One of the reasons a burr grinder is a better tool for coffee drinkers than a blade grinder is that burrs provide a consistency and uniformity of grind that you just can’t get from whirring blades. There’s no denying how easy and repeatable it is to grind with burrs thanks to that uniformity.

Even though a grind might look consistent to the human eye, there’s actually still some variation in the size of coffee grounds if you’re able to look closely enough. With the right tools, you can see that even the best grinders like the Virtuoso+ produce a small amount of very small coffee grounds called “fines.”

Why does this tiny variation occur? It’s because of the nature of roasted coffee, and the way that burr grinders operate. Realistically speaking, it’s unavoidable to have these fines in a grind – but it might not actually be a bad thing after all.

Why do I Have Fines?

Roasted coffee is different levels of brittle. This is a good thing, because a brittle bean is easier to grind than a resilient, unroasted bean. To compare brittleness, picture two slices of bread toasted at different levels – lightly browned and slightly burnt. Break each in half and you’ll see that one of the toasts produces a lot more crumbs than the other and in different sizes. The same concept may apply to your favorite coffee beans. A burr grinder breaks a bean down into smaller pieces, and each time this happens we see fines produced. And yet, just like the complexity in bread and the almost infinite variations of circumstances that may affect our example, your coffee may be affected too.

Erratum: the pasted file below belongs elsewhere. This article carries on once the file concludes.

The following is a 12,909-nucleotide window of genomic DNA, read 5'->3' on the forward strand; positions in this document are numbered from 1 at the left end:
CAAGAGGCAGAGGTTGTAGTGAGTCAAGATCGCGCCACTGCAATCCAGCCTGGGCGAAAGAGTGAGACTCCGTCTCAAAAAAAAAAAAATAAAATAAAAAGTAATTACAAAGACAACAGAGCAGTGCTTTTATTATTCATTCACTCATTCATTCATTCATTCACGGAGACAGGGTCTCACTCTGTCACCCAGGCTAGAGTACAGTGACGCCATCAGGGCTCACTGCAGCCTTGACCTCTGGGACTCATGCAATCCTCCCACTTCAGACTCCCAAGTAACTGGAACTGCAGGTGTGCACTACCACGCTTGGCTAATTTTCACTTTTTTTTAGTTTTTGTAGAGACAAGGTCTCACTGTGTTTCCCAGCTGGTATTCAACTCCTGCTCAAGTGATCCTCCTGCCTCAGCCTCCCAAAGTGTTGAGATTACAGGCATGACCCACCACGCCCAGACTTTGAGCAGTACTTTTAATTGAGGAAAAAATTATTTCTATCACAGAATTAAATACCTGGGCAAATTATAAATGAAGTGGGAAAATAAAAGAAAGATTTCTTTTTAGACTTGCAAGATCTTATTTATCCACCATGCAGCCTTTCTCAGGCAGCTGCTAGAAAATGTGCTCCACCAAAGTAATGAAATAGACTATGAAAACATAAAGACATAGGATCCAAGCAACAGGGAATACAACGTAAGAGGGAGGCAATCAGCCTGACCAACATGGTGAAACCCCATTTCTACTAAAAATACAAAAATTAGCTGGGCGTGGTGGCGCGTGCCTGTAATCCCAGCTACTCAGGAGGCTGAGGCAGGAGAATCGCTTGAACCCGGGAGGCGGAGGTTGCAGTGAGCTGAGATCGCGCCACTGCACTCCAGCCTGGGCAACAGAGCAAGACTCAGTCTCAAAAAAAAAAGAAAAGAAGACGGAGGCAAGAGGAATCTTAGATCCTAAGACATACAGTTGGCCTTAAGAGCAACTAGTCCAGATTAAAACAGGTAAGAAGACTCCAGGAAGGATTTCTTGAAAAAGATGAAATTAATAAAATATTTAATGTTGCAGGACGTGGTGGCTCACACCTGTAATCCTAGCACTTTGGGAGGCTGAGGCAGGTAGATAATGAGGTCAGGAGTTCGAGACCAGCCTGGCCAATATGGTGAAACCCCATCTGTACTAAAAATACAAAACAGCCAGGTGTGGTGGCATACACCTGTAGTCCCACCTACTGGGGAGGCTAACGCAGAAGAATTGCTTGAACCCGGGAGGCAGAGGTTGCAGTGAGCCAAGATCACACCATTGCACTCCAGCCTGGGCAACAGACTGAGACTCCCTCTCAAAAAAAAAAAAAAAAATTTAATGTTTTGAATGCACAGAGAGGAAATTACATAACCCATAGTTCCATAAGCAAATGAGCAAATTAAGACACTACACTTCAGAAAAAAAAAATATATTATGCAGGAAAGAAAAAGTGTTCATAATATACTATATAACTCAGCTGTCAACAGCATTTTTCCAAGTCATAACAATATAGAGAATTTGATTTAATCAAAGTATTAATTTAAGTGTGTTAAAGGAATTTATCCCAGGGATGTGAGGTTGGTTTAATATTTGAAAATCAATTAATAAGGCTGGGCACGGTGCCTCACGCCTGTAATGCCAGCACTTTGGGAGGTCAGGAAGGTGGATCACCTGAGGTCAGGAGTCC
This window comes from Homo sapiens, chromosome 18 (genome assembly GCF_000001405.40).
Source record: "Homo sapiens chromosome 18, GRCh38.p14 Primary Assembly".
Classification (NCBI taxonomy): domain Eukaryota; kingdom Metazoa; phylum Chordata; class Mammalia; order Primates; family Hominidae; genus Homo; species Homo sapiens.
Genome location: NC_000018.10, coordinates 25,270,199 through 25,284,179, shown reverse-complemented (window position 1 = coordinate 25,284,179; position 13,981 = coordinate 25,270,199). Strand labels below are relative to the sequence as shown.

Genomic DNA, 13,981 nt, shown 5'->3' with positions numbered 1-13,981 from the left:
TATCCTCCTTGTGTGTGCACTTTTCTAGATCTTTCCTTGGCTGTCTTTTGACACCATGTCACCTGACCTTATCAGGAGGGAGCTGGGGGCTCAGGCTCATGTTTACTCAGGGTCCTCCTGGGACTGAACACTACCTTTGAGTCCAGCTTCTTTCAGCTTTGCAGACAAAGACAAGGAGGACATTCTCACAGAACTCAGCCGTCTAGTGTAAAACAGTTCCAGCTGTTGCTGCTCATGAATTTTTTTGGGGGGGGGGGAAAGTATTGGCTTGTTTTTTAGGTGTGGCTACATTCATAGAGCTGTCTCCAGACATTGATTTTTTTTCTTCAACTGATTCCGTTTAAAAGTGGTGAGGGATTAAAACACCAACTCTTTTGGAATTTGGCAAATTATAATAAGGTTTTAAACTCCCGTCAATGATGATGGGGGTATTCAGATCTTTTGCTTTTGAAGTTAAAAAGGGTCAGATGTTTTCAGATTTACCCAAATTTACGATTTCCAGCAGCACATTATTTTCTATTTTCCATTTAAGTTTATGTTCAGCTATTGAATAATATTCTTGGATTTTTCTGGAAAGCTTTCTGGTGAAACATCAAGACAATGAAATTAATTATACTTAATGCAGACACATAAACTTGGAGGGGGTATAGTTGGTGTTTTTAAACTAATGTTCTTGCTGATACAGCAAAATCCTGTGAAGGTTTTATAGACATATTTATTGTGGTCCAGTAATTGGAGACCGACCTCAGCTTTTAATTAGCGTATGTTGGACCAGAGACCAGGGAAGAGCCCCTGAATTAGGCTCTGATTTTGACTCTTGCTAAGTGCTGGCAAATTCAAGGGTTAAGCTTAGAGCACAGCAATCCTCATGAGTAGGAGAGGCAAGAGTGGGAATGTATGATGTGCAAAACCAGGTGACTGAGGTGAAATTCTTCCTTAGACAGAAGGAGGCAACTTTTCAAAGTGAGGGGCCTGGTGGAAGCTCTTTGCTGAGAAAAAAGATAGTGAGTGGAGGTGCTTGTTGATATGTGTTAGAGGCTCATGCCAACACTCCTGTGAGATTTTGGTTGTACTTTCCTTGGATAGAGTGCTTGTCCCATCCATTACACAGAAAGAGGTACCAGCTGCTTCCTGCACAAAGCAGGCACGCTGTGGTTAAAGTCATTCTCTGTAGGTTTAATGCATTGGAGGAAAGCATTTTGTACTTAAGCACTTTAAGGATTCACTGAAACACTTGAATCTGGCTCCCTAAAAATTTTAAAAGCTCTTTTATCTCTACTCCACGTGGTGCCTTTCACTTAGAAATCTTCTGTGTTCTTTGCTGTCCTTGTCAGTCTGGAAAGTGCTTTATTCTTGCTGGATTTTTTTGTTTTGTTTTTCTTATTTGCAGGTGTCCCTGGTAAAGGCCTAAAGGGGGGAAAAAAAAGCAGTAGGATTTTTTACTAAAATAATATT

Burr grinders control grind size not by the amount of time spent grinding – as it is the case with a blade grinder – but by the distance between the two burrs which do the grinding. Thanks to this design, most of the coffee ground this way will come out at the same size. Once a bean is ground to the desired size, it is released through the burrs and into the bin. That being said, a small percentage of coffee might shatter into a smaller piece than the size of the gap between the burrs. Fines, being very small particles of coffee, fall into this category.

What does this mean for me?

At any grind size, you can expect to have at least some fines present. While uniformity is important in coffee grinding, it’s important to remember that perfect uniformity is actually not entirely desirable! If you were to take a sift, for example, and remove everything under a certain size from a grind sample, you’d find that the resulting brew tastes flat and uninteresting. This is because of the way extraction works – basically those fines will extract more and create a more dynamic range of flavors in a given cup.

Of course, with too many fines a brew can taste over-extracted (which is generally not favorable). That’s why it’s still important to keep fines to a minimum, relatively speaking. Your burr grinder is a great tool to accomplish that!

Now, if you notice a few fines in your grind, remember that it’s totally normal and not necessarily a bad thing. Some fines can even help a shot or brew taste much more balanced than it would otherwise. If you’re worried, be sure to taste your coffee first and foremost – tasting is the most effective way to evaluate quality.

Chances are, you’ll like what you taste!